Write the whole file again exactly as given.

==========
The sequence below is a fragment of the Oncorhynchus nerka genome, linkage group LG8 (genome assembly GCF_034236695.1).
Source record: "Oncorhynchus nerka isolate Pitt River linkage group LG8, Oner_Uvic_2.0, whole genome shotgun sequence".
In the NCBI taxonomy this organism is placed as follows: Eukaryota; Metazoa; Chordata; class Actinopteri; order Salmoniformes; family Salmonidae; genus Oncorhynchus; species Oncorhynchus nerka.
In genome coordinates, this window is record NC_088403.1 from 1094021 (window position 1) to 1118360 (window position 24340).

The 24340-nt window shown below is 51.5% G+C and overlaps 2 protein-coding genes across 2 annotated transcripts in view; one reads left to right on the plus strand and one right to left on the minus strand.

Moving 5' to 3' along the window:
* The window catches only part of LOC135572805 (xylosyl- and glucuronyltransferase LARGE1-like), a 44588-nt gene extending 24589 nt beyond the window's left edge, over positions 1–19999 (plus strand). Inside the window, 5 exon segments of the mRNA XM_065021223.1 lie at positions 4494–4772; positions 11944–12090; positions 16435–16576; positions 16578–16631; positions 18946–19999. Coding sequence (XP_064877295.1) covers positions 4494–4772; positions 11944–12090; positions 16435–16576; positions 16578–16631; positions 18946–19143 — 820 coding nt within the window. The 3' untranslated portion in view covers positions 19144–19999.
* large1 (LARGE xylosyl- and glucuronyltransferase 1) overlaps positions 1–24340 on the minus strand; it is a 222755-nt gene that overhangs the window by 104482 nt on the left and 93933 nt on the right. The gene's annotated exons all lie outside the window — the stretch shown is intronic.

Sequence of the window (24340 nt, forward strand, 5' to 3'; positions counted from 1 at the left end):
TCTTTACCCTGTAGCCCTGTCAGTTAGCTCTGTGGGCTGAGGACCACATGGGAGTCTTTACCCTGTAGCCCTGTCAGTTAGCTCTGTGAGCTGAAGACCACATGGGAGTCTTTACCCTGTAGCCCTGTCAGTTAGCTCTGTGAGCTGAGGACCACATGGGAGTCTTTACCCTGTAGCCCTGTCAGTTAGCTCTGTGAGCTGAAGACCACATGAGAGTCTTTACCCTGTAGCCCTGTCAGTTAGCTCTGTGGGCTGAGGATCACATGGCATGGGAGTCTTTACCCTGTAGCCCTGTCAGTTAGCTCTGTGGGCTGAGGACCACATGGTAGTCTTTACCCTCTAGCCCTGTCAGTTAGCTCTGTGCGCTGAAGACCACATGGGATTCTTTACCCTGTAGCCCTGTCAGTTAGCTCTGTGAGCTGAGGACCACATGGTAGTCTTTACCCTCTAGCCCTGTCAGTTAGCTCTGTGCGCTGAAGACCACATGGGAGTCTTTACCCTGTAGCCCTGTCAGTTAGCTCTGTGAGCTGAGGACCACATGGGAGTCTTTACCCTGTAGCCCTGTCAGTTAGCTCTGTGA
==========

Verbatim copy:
The sequence below is a fragment of the Oncorhynchus nerka genome, linkage group LG8 (genome assembly GCF_034236695.1).
Source record: "Oncorhynchus nerka isolate Pitt River linkage group LG8, Oner_Uvic_2.0, whole genome shotgun sequence".
In the NCBI taxonomy this organism is placed as follows: Eukaryota; Metazoa; Chordata; class Actinopteri; order Salmoniformes; family Salmonidae; genus Oncorhynchus; species Oncorhynchus nerka.
In genome coordinates, this window is record NC_088403.1 from 1094021 (window position 1) to 1118360 (window position 24340).

The 24340-nt window shown below is 51.5% G+C and overlaps 2 protein-coding genes across 2 annotated transcripts in view; one reads left to right on the plus strand and one right to left on the minus strand.

Moving 5' to 3' along the window:
* The window catches only part of LOC135572805 (xylosyl- and glucuronyltransferase LARGE1-like), a 44588-nt gene extending 24589 nt beyond the window's left edge, over positions 1–19999 (plus strand). Inside the window, 5 exon segments of the mRNA XM_065021223.1 lie at positions 4494–4772; positions 11944–12090; positions 16435–16576; positions 16578–16631; positions 18946–19999. Coding sequence (XP_064877295.1) covers positions 4494–4772; positions 11944–12090; positions 16435–16576; positions 16578–16631; positions 18946–19143 — 820 coding nt within the window. The 3' untranslated portion in view covers positions 19144–19999.
* large1 (LARGE xylosyl- and glucuronyltransferase 1) overlaps positions 1–24340 on the minus strand; it is a 222755-nt gene that overhangs the window by 104482 nt on the left and 93933 nt on the right. The gene's annotated exons all lie outside the window — the stretch shown is intronic.

Sequence of the window (24340 nt, forward strand, 5' to 3'; positions counted from 1 at the left end):
TCTTTACCCTGTAGCCCTGTCAGTTAGCTCTGTGGGCTGAGGACCACATGGGAGTCTTTACCCTGTAGCCCTGTCAGTTAGCTCTGTGAGCTGAAGACCACATGGGAGTCTTTACCCTGTAGCCCTGTCAGTTAGCTCTGTGAGCTGAGGACCACATGGGAGTCTTTACCCTGTAGCCCTGTCAGTTAGCTCTGTGAGCTGAAGACCACATGAGAGTCTTTACCCTGTAGCCCTGTCAGTTAGCTCTGTGGGCTGAGGATCACATGGCATGGGAGTCTTTACCCTGTAGCCCTGTCAGTTAGCTCTGTGGGCTGAGGACCACATGGTAGTCTTTACCCTCTAGCCCTGTCAGTTAGCTCTGTGCGCTGAAGACCACATGGGATTCTTTACCCTGTAGCCCTGTCAGTTAGCTCTGTGAGCTGAGGACCACATGGTAGTCTTTACCCTCTAGCCCTGTCAGTTAGCTCTGTGCGCTGAAGACCACATGGGAGTCTTTACCCTGTAGCCCTGTCAGTTAGCTCTGTGAGCTGAGGACCACATGGGAGTCTTTACCCTGTAGCCCTGTCAGTTAGCTCTGTGA